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A Fuse #8 Production
Inside A Fuse #8 Production

Top 100 Picture Books #11: Lilly’s Purple Plastic Purse by Kevin Henkes

#11 Lilly’s Purple Plastic Purse by Kevin Henkes (1996)
89 points

I could make a top 10 list of Kevin Henkes titles. Love everything he does. But Lilly is one of the most unforgettable characters in children’s literature. And I believe many young girls may have been named after her. 🙂 – DeAnn Okamura

It’s dramatic being a kid. People don’t always let you do what you want: Horrible people. Other times they do: Amazing people! Henkes’ story captures the highs and lows of childhood, from having a favorite teacher to feeling squelched at school. After all, how can Lilly possibly wait clear till sharing time to show off three shiny quarters, movie star sunglasses, and a new purple plastic purse that makes music when she opens it? Henkes’ ability to share Lilly’s facial expressions and moods with just a few lines are only matched by his power to write words that show us Lilly’s joy—and her wrath. Hell hath no fury like a kindergartner whose show and tell stuff gets confiscated! But there is forgiveness in the end, and cheesy snacks. Wow! – Kate Coombs

Henkes gets kids, and they get him right back. Lilly is so charming, and bold, and enchanting…and flawed. That’s why she’s so relatable. her emotions in this book – adoration, outrageous pride, fury, regret, guilt, relief – speak directly to the kids. Once I asked them why he drew her getting smaller (after she reads her teacher’s thoughtful note and realizes the horrid note she gave to him) and they had so much to say about her feelings and their own experiences…Henkes are the ultimate books for teaching text-to-self connections. And it’s a funny book, too! Not to mention what has become, for me, a bit of a mantra: “Today was a difficult day. Tomorrow will be better.” – Emily Myhr

I adore Lilly and almost everything she does. (Unless she was a student in my classroom. Then I’d have to alternate between finding her incredibly charming and witty, and wanting to smack her.) – Kristi Hazelrigg

Confession time.  When I saw the staged production of three of the Lilly books performed at the Minneapolis Children’s Theatre and Lilly had to deal with the consequences of her actions in Lilly’s Purple Plastic Purse I . . . I teared up.  I did.  I wept for Lilly.  And I wept because of the line Emily quotes above .  Because somehow Kevin Henkes pulls off a kid feeling really really bad about doing something wrong.  How do you tap into that feeling?  Do we adults even remember what it’s like?  We have this weird grown-up version of it, but child guilt is its own beast.  Its own presence.  And the guilt of a child will only resonate in our hardened little grown-up souls if the author working on us is particularly skilled.  Henkes is.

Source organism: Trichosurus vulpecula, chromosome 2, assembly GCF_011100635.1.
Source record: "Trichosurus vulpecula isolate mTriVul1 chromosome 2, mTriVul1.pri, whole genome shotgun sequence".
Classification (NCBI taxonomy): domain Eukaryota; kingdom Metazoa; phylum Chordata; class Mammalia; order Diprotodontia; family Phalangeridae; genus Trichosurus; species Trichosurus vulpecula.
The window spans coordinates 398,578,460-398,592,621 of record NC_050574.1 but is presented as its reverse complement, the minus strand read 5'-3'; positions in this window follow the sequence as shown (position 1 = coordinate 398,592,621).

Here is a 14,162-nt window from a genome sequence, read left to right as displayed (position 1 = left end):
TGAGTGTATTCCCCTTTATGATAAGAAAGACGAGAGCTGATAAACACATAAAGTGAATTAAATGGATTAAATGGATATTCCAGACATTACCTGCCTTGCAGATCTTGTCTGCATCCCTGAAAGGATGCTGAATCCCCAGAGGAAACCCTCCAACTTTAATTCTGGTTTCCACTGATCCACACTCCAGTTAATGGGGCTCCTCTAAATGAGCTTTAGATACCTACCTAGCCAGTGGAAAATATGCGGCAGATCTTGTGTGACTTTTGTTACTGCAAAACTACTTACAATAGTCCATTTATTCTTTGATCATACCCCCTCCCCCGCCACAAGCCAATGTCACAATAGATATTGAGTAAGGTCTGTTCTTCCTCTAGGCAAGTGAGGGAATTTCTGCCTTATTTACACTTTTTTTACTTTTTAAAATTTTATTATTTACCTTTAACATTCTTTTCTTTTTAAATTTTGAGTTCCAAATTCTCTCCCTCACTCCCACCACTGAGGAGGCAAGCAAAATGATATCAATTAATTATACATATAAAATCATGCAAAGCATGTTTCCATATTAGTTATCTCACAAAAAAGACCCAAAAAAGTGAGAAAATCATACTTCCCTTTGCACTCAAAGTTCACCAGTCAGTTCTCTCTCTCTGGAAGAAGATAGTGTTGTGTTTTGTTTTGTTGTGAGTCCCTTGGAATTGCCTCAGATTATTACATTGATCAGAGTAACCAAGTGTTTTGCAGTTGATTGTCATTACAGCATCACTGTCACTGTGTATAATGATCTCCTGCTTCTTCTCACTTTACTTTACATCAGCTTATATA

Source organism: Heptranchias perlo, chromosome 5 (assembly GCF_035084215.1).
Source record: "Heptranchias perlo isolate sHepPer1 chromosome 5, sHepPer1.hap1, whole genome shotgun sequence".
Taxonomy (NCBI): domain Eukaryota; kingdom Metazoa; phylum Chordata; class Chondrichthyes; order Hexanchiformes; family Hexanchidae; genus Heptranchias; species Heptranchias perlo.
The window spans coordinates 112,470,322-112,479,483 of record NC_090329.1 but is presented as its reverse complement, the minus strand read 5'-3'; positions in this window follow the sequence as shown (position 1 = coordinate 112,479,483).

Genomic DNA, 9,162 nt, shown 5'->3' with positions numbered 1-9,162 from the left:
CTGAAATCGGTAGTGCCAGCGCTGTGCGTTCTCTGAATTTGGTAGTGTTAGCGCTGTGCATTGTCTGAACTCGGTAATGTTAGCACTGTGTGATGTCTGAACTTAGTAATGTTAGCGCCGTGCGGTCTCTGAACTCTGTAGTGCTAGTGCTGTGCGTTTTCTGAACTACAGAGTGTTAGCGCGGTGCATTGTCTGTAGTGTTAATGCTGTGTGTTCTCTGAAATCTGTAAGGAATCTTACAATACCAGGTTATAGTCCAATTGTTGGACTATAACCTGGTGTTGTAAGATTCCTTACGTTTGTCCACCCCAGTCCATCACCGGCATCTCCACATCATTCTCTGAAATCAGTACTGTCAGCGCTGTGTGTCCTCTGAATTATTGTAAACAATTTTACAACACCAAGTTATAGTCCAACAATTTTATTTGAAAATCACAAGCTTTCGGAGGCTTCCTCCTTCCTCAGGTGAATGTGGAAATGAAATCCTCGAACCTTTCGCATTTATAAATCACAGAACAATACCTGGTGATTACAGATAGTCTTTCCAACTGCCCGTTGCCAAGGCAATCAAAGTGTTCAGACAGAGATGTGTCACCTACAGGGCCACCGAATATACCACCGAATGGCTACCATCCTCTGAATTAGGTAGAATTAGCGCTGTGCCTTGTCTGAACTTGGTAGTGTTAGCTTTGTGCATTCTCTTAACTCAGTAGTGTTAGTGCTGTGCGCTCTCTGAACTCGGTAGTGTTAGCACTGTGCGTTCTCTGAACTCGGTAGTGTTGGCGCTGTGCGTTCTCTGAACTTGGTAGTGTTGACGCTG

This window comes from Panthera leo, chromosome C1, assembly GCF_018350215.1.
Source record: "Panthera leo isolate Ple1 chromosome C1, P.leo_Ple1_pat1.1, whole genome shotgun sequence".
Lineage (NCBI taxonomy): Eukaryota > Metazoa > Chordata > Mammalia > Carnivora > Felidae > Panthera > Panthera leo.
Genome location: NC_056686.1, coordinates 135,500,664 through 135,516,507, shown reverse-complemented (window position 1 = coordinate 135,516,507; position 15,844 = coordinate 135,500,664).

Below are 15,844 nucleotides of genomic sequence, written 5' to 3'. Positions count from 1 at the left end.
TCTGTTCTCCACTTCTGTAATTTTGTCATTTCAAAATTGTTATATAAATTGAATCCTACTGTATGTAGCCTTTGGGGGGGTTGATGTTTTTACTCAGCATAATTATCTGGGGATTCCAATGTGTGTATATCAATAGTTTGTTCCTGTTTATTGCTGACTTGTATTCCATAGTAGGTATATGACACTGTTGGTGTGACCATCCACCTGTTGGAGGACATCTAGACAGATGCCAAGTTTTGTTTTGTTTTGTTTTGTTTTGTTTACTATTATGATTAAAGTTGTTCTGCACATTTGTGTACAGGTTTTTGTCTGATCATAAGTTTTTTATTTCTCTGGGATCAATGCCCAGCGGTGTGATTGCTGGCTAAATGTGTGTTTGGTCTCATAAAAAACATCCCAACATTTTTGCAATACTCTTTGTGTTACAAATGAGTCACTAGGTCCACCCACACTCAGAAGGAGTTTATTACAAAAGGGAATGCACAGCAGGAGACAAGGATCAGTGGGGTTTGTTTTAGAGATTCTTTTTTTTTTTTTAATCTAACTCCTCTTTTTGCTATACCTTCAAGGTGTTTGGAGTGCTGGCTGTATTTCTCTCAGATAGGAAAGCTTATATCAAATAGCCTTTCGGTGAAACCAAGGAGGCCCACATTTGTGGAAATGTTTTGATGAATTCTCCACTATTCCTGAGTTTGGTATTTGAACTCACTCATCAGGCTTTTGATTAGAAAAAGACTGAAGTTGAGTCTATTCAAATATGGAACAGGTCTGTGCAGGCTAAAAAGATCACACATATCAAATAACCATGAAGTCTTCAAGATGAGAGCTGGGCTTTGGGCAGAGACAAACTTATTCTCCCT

The plot from my review: “Lilly is mightily pleased with her life at the moment. She loves school and she adores her teacher Mr. Slinger. Mr. Slinger (undoubtedly a relation of Miss Twinkle from Chrysanthemum) is the coolest prof in the world. He wears crazy colored ties, refers to his students as “rodents”, provides yummy tasty snacks, and has a penchant for patterned shirts. Lilly is determined to someday be a teacher all thanks to Mr. Slinger. Unfortunately, Lilly’s Slinger-love takes a downward turn when she brings her new purple plastic purse to class. Noisily displaying it at an inappropriate time, Slinger confiscates the item until the end of the day. In anger, Lilly draws a mean portrait of her teacher and hides it in his book bag. But when the young girl opens her returned purse outside of school, she finds a note reading, “Today was a difficult day. Tomorrow will be better”, and some yummy snacks are included. Suddenly wracked with guilt, Lilly decides to make up with her teacher and by the end the two have reconciled.”

100 Best Books for Children says that at nineteen Henkes systematically looked at the publishers of his favorite picture books and chose the one he thought was the best.  His choice?  Greenwillow.  The fellow has been there ever since.

Publishers Weekly said of it, “The author/artist offers useful, timeless advice for apologizing to a friend and resolving a conflict. A sympathetic and wise treatment.”

School Library Journal said, “Clever dialogue and other funny details will keep readers looking and laughing. As the cover and end papers attest, Lilly emerges once again a star.”

The New York Times said, “Mr. Henkes manages to convey the depth of Lilly’s emotions in illustrations that are pure delight.”

Though I saw a great theatrical production of this book (as well as two other Lilly books) years ago, finding a YouTube video that does the show justice was darn hard.  The best I could find was this little trailer for a show starring an actual kid as Lilly.  Cool.

About Elizabeth Bird

Elizabeth Bird is currently the Collection Development Manager of the Evanston Public Library system and a former Materials Specialist for New York Public Library. She has served on Newbery, written for Horn Book, and has done other lovely little things that she'd love to tell you about but that she's sure you'd find more interesting to hear of in person. Her opinions are her own and do not reflect those of EPL, SLJ, or any of the other acronyms you might be able to name. Follow her on Twitter: @fuseeight.


  1. I have never read this, but now I’m determined to add it to our book collection.

  2. Genevieve says

    Saw a terrific production of this in Maryland this year – took my little cousin to it for his first-ever play.

  3. I love Lily. When I was teaching, my best costume was when I dressed up like Lily, red boots and all.